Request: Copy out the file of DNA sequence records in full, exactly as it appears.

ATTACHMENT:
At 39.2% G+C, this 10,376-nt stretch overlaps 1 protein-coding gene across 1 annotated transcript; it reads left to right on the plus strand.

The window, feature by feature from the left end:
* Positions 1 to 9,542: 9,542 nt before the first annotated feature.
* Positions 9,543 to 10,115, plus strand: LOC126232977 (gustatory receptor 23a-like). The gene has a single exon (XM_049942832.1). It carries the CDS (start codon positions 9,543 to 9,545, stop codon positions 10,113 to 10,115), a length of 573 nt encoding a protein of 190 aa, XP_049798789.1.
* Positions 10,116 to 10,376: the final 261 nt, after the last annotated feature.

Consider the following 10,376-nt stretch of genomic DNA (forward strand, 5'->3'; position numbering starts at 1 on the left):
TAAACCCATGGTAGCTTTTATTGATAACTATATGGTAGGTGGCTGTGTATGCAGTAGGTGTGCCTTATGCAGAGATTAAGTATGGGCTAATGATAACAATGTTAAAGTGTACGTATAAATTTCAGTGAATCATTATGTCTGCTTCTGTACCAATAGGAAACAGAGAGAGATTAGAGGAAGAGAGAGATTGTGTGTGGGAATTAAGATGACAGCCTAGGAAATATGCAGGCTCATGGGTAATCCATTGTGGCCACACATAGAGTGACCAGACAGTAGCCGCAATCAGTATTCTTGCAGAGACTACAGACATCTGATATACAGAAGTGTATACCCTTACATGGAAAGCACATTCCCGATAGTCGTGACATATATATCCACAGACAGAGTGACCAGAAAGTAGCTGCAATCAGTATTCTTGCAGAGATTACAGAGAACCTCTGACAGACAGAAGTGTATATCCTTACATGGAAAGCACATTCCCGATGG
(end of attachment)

At 39.2% G+C, this 10,376-nt stretch overlaps 1 protein-coding gene across 1 annotated transcript; it reads left to right on the plus strand.

The window, feature by feature from the left end:
* Positions 1 to 9,542: 9,542 nt before the first annotated feature.
* Positions 9,543 to 10,115, plus strand: LOC126232977 (gustatory receptor 23a-like). The gene has a single exon (XM_049942832.1). It carries the CDS (start codon positions 9,543 to 9,545, stop codon positions 10,113 to 10,115), a length of 573 nt encoding a protein of 190 aa, XP_049798789.1.
* Positions 10,116 to 10,376: the final 261 nt, after the last annotated feature.

Consider the following 10,376-nt stretch of genomic DNA (forward strand, 5'->3'; position numbering starts at 1 on the left):
TAAACCCATGGTAGCTTTTATTGATAACTATATGGTAGGTGGCTGTGTATGCAGTAGGTGTGCCTTATGCAGAGATTAAGTATGGGCTAATGATAACAATGTTAAAGTGTACGTATAAATTTCAGTGAATCATTATGTCTGCTTCTGTACCAATAGGAAACAGAGAGAGATTAGAGGAAGAGAGAGATTGTGTGTGGGAATTAAGATGACAGCCTAGGAAATATGCAGGCTCATGGGTAATCCATTGTGGCCACACATAGAGTGACCAGACAGTAGCCGCAATCAGTATTCTTGCAGAGACTACAGACATCTGATATACAGAAGTGTATACCCTTACATGGAAAGCACATTCCCGATAGTCGTGACATATATATCCACAGACAGAGTGACCAGAAAGTAGCTGCAATCAGTATTCTTGCAGAGATTACAGAGAACCTCTGACAGACAGAAGTGTATATCCTTACATGGAAAGCACATTCCCGATGG